I blew into Denver at around 6 p.m. and met up with Rolf Reitzig from Judge Roughneck, a long-running Colorado ska band that I had first met on the road in 1997 and who I've stayed in touch with over the years. Rolf had set up the three shows on consecutive nights that comprised the Denver leg of the tour. The first was to be playing in between sets at Roughneck's show at Herb's Hideaway. I was nervous about this because I had opened for them years ago at a show in Colorado Springs and got slaughtered; they're a party dance band and so it's hard to go up and do your thing in that situation. People just don't want to hear it.

To my surprise, the show went pretty well, at least the first set. I really put as much rock fervor as I could into the presentation and even though I was competing with a noisy, amped club, quite a few people paid attention and I got decent props for my show. I really pushed it out there, though; it was hot on stage and I definitely emphasized the punkier aspects of my set. The only concession I made was to cover Bill Withers' "Ain't No Sunshine." The second set was shorter but "Ginna Ling" was a highlight...of course, nobody was paying attention to the words but the Pete Townsend-like ending got peoples' attention.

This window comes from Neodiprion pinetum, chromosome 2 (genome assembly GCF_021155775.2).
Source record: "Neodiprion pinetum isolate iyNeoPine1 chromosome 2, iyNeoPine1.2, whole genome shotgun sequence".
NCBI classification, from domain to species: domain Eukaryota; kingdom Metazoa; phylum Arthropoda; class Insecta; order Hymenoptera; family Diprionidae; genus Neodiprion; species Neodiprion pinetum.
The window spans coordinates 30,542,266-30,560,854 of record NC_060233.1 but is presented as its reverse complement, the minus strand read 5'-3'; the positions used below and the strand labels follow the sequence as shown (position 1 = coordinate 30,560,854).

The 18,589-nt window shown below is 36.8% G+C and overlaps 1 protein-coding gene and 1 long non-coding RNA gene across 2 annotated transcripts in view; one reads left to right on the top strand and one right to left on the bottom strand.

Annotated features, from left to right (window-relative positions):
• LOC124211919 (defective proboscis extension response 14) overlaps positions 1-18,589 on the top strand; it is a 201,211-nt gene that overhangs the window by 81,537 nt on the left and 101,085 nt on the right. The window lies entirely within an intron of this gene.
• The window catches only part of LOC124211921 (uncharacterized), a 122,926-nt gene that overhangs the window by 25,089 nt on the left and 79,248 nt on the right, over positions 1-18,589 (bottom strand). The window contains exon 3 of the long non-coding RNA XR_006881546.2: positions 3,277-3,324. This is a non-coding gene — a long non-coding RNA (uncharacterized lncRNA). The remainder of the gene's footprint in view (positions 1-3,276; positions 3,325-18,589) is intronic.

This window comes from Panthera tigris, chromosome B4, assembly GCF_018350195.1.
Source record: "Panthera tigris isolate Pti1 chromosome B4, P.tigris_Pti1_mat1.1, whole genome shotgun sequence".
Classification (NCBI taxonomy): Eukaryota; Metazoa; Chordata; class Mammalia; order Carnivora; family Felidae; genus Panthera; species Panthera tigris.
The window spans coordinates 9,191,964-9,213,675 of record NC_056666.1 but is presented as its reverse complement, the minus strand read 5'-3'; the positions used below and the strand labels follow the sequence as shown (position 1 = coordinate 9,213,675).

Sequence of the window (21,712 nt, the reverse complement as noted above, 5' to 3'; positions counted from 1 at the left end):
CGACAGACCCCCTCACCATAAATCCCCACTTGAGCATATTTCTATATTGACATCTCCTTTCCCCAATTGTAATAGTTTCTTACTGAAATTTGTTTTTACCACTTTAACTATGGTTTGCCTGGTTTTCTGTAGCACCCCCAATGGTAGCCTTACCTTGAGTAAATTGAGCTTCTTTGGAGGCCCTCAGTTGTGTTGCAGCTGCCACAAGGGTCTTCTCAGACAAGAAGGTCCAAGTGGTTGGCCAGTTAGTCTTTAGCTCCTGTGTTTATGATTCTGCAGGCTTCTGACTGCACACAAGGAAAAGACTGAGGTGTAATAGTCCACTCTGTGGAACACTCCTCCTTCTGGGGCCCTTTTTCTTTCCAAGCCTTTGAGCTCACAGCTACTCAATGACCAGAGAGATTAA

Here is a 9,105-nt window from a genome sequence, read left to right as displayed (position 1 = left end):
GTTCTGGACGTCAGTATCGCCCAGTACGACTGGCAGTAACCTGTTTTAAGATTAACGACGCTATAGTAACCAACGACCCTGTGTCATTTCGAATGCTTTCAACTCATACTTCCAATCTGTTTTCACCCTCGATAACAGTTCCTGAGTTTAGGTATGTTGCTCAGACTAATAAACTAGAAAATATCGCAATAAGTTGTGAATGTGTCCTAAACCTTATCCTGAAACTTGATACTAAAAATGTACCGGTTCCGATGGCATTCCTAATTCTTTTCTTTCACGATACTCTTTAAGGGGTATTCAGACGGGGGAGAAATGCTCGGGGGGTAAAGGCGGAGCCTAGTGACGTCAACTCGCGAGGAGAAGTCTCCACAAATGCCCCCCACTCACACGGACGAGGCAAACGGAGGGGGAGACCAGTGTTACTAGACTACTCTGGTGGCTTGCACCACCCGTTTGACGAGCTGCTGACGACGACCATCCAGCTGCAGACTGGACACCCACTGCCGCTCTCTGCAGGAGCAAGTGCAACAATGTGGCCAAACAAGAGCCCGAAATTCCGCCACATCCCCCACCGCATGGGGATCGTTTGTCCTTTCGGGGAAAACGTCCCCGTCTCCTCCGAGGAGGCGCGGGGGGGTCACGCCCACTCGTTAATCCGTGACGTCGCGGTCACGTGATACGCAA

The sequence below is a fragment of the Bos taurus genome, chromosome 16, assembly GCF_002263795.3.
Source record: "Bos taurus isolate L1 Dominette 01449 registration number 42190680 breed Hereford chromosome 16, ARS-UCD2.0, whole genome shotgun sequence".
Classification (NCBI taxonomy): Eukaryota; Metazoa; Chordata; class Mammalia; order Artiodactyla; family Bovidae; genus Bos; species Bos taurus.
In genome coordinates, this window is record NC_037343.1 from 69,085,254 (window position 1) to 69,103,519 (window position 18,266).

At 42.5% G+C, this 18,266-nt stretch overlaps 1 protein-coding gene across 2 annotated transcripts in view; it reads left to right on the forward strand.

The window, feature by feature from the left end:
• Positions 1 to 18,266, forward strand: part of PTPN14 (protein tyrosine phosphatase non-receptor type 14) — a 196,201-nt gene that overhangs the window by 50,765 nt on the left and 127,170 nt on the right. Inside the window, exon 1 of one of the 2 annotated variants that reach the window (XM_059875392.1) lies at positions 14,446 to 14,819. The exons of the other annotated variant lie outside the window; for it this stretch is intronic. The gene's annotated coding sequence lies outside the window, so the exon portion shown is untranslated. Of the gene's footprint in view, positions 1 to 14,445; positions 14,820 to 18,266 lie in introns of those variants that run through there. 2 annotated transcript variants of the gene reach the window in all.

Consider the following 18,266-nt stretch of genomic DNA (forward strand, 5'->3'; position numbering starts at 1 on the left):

I was pleased I survived the set, but the real pleasure of my night was jamming with Judge Roughneck. It was a real pleasure to see such a tight band, particularly the rhythm section, and when I was invited up to do a solo in the second set (which was very well received), I stayed up for an extra song to just play rhythm. I had a delay setting for the 12-string that made it sound authentically two tone, and in the last set I got to play the whole time, sitting in back, copping what the bass player was playing and occasionally adding extra lines. Some extra horn players had turned up so it was kind of a glorious cluster fuck, but given how much session and sideman work I've been doing it was a real pleasure to sit in with them and I enjoyed myself immensely. It was also good experience playing that kind of music.